Patient characteristics and univariate analysis of sternal wound infection
(n = 112)
(n = 92)
(n = 20)
71.3 ± 11.0
71.9 ± 12.6
72.5 ± 8.7
22.5 ± 5.0
22.7 ± 5.2
21.3 ± 4.0
Insulin use (%)
Renal failure (%)
Chronic lung disease (%)
Steroid use (%)
NYHA class III or IV (%)
57.7 ± 13.3
58.1 ± 13.0
55.7 ± 14.4
Nasal colonization of SA (%)
8.7 ± 11.0
8.9 ± 11.5
8.0 ± 8.6
Type of operation
Aoric Valve replacement
Mitral Valve repair/replacement
Prosthetic grafft use
352.5 ± 126.8
343.8 ± 120.9
392.3 ± 148.2
183.7 ± 78.0
177.7 ± 71.2
215.3 ± 104.6
132.0 ± 56.2
129.4 ± 55.3
147.2 ± 61.4
5.7 ± 6.9
5.9 ± 7.3
4.7 ± 4.3
Fever elavation > 3 days
Postive culture for SA
Postive culture for other organisms
122.2 ± 54.5
116.9 ± 51.9
146.2 ± 61.2
11.4 ± 8.3
10.2 ± 7.5
17.0 ± 10.0
Microbiology of blood culture
Multivariate analysis for sternal infection*
Positive blood culture for SA
Sternal wound infection is a rare and serious complication, and it is often difficult to make an early diagnosis because of frequent lack of clinical signs (i.e., pain, redness, swelling or purulent discharge) in the initial stages. Since bloodstream infection usually occurs immediately after a major primary infection, a positive blood culture is an important early sign of surgical site infection. Our results clearly demonstrated that blood stream infection by Staphylococcus aureus was a strong risk factor of sternal wound infection. This is consistent with previous reports, which showed that Staphylococcus aureus bacteremia is one of the most reliable tests for the association with sternal wound infection [9–12]. Another notable finding was that patients with repeat bacteremia are also likely to develop sternal wound infection. These findings suggest that our protocol of repeat sampling of blood culture in febrile patients provides important information on early diagnosis and treatment for sternal wound infections.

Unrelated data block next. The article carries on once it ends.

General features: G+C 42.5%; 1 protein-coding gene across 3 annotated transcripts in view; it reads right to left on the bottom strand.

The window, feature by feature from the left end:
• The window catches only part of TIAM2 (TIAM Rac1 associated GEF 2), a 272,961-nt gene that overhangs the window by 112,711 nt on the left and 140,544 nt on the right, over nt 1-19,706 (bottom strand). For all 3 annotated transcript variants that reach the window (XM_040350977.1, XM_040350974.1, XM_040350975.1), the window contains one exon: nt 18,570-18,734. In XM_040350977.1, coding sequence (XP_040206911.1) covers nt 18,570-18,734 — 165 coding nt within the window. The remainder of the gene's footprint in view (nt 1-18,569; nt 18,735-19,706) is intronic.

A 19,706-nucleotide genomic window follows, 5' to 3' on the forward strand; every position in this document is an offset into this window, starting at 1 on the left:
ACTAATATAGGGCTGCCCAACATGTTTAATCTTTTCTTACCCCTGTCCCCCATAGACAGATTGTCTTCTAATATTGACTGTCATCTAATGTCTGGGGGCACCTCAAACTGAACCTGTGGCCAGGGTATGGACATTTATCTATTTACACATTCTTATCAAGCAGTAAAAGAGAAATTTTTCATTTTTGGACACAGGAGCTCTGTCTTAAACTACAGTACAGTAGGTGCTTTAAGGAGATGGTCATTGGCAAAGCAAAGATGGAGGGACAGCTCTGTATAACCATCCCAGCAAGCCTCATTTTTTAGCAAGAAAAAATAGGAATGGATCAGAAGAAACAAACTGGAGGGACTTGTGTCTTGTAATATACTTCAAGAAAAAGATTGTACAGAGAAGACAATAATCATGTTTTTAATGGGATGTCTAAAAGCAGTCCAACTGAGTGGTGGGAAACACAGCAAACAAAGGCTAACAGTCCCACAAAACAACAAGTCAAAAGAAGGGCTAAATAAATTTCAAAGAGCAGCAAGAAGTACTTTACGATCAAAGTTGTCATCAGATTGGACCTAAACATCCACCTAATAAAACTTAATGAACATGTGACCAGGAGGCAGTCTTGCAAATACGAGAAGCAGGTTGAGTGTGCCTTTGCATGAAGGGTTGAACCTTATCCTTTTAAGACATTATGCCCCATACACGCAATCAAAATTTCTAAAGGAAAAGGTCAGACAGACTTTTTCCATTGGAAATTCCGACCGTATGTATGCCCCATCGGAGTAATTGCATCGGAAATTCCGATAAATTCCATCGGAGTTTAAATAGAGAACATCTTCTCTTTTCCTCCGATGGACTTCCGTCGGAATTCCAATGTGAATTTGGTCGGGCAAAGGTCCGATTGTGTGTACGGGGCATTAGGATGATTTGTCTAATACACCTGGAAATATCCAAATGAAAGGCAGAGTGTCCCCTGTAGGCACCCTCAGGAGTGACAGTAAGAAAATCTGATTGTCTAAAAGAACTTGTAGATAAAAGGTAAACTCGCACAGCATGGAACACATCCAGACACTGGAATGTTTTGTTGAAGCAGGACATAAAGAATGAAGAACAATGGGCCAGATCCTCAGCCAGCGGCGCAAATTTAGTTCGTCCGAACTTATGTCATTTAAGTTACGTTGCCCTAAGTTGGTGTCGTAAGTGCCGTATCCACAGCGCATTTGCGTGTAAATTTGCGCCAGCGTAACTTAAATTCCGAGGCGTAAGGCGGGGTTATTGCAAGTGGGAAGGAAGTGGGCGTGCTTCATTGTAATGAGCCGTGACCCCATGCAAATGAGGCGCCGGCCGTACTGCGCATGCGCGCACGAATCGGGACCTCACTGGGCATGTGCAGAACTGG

It has been widely documented that Staphylococcus aureus is the most frequent causative organism of sternal wound infection [12–14]. Sharma and colleagues reported that 49% of all cases of sternal wound infection after coronary bypass surgery were caused by Staphylococcus aureus, and one third involved methicillin-resistant strains . Not only is Staphylococcus aureus the most common pathogen, it is also one of the most virulent organisms that cause serious systemic infections, and is strongly associated with a poor outcome [15, 16]. Our routine strategy for febrile patients included immediate initiation of antibiotic regimens, focusing on gram-positive species, usually through the use of vancomycin or daptomycin depending on renal function [4, 5]. These regimens are not associated with inadequate therapy nor increased cost . Considering these findings, our initial treatment regimens seemed quite appropriate.
Blood culture contamination leads to unnecessary tests and treatments, and increases patient morbidity and medical expenditure . Our protocol was designed to eliminate the possibility of false positive cultures as much as possible, as repeat positive cultures may interpret “true bacteremia” more precisely than a single positive culture . In the present study, it was demonstrated that repeat bacteremia was a risk factor of sternal wound infection. In contrast, only 11% of patients with positive blood culture for organisms other than Staphylococcus aureus had sternal wound infection, suggesting the presence of other infectious sources or increased possibility of contamination. Therefore, it might be useful to obtain blood cultures multiple times to reduce contamination and subsequent nonessential treatments.